Teaching people to work with nature


[Image] The Living Beehive, which represents a
self-sustaining ecosystem, is a dome-
shaped structure that draws on
the architecture of a traditional
Zulu beehive hut.
(Image: Kevin Joseph)

[Image] The roof and exterior walls are covered
with a living layer of foliage.
(Image: iKind Media)

Lungi Shange
The Communications Firm
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A sustainable architectural installation, designed to get people talking about how healthy ecosystems can help communities cope with climate change, was unveiled at the Durban Botanic Gardens as part of the COP17 climate change conference.

The installation has been described as one of the most stimulating exhibitions at the COP17 expo.

The Living Beehive, which represents a self-sustaining ecosystem, is a dome-shaped structure that draws on the architecture of a traditional Zulu beehive hut.

Traditional Zulu beehive huts, known as iQhugwane, are efficiently-designed homes which use natural and sustainable materials. They are warm in winter and cool in summer, with built-in ventilation.

South Africa needs new ideas to deal with the challenges of a changing climate. This installation shows how traditional knowledge and natural resources can inspire modern innovation to find solutions to climate change.

The Living Beehive was created from a combination of traditional beehive hut construction techniques, modern day materials such as industrial steel, and indigenous plants.

A work of art

The 17-metre wide and nine-metre high installation is a beautiful work of art. The frame was built using high-tech steel, while a walkway through the interior of the dome enables visitors to experience the integration of infrastructure and the environment.

The roof and exterior walls are covered with a living layer of foliage such as forest and wetland plants, as well as indigenous grasses typically found in grasslands in KwaZulu-Natal.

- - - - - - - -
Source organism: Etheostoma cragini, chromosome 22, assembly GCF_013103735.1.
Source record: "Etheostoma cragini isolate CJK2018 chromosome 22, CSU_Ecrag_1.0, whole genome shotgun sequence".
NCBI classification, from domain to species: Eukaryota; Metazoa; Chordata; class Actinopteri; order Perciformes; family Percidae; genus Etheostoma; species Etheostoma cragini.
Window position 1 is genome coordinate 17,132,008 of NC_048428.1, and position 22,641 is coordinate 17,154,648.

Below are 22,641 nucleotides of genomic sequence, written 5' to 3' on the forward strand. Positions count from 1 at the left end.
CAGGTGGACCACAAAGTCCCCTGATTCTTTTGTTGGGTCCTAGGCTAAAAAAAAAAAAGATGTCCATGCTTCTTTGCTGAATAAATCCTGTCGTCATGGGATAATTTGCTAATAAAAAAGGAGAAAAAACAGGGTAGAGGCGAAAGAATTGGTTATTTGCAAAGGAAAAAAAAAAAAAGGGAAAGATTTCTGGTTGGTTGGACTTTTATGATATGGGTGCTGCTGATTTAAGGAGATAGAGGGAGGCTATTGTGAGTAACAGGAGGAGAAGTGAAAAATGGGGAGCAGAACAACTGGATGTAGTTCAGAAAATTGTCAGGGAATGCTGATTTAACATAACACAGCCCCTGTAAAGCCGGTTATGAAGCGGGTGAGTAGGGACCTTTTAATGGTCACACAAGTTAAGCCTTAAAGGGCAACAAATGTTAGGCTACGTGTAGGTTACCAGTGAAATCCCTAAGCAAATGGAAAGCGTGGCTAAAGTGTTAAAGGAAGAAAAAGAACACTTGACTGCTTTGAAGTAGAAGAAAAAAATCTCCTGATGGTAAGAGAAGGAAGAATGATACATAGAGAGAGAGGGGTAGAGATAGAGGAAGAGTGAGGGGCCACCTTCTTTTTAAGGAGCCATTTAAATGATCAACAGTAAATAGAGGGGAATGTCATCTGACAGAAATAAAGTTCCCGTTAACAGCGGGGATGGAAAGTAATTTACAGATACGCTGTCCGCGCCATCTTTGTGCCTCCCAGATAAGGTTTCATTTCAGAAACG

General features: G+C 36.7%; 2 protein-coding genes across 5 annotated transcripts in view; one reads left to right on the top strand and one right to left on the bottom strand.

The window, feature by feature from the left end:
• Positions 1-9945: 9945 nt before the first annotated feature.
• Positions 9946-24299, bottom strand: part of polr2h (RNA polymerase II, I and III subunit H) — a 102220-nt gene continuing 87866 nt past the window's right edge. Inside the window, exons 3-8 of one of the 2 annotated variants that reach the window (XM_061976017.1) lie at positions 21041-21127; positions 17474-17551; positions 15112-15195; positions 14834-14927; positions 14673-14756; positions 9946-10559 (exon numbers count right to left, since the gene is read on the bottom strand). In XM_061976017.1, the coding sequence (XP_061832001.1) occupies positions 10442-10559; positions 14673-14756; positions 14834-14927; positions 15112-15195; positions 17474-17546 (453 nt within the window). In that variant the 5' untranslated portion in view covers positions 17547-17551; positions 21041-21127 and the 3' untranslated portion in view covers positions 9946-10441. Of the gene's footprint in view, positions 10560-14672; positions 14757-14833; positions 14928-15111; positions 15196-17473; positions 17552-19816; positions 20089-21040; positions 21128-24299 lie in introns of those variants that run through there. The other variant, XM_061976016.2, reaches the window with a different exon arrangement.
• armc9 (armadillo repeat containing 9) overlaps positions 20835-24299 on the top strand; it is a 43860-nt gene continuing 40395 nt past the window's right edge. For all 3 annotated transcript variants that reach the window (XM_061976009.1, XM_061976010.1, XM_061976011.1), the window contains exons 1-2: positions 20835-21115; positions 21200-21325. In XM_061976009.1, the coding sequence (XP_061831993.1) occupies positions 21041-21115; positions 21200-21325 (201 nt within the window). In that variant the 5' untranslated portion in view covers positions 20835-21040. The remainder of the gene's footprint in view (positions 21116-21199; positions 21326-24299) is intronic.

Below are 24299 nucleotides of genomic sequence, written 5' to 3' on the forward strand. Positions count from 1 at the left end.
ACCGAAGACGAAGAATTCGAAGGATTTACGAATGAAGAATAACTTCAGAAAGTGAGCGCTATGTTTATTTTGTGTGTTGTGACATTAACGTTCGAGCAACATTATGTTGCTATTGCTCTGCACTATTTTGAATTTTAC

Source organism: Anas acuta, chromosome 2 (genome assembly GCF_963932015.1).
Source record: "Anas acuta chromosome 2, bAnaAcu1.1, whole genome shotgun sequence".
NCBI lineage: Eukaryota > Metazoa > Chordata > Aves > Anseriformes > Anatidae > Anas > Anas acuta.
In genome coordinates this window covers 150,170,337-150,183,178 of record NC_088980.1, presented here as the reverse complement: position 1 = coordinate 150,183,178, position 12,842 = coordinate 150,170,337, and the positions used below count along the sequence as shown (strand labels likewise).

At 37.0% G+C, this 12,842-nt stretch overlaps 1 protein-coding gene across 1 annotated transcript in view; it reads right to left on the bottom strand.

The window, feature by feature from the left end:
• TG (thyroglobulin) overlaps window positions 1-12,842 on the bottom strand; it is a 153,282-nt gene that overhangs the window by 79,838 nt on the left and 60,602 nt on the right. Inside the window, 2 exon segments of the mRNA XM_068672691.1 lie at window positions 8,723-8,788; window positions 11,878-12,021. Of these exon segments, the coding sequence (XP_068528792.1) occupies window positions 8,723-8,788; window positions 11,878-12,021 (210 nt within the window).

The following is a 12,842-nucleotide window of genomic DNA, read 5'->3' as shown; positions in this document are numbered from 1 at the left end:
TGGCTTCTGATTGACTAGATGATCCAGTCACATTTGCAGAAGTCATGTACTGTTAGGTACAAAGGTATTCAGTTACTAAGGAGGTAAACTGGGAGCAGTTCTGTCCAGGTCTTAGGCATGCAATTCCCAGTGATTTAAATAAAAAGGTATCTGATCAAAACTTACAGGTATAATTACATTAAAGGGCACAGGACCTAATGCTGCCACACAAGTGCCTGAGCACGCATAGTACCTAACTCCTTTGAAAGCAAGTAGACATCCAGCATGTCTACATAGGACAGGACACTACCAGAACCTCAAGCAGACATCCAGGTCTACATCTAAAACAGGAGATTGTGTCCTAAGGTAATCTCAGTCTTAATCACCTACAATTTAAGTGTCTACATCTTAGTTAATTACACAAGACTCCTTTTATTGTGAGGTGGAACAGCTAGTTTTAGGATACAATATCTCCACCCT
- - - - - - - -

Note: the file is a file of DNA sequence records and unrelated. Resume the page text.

Creepers are suspended in dense mats down the sides of the dome to allow just enough air to circulate into the cool interior.

At the event, deputy minister of Water and Environmental Affairs Rejoice Mabudafhasi said that the Living Beehive is an example of nature and people working together.

“By recognising the importance of built and ecological infrastructure, and by bringing together natural and man-made design, the Living Beehive shows us the possibilities for job creation, service delivery and economic growth in a truly green economy,” Mabudafhasi said in a statement.

Statistics provided by the Durban Botanic Garden indicate that more than four-million rural South Africans depend directly on healthy ecosystems for their livelihoods.

Greater efforts to conserve and restore natural landscapes can provide more opportunities for job creation and the development of biodiversity-based industries and jobs.

A living legacy project

The Department of Environmental Affairs and the UN Industrial Development Organisation jointly funded the Living Beehive project.

The South African National Biodiversity Institute, the eThekwini Municipality and the Durban Botanic Gardens Trust are responsible for implementing the project.

The installation is permanent and will remain in the botanical garden as a COP17 legacy project.

Mzansi’s Golden Economy

The Living Beehive is one of many art, culture and heritage events at the COP17 conference.

As part of the arts and culture offering at this year’s climate change conference, Arts and Culture minister Paul Mashatile launched the department’s new strategy for the arts, culture and heritage sector.

The new strategy, known as Mzansi’s Golden Economy, highlights the sector’s contribution to economic growth, job creation and social cohesion.

The Department of Arts and Culture has also organised a series of events to flaunt South African identity and highlight the gravity of climate change.

The events will demonstrate how artists can contribute to fighting poverty, job creation and skills development, with minimal damage to the earth.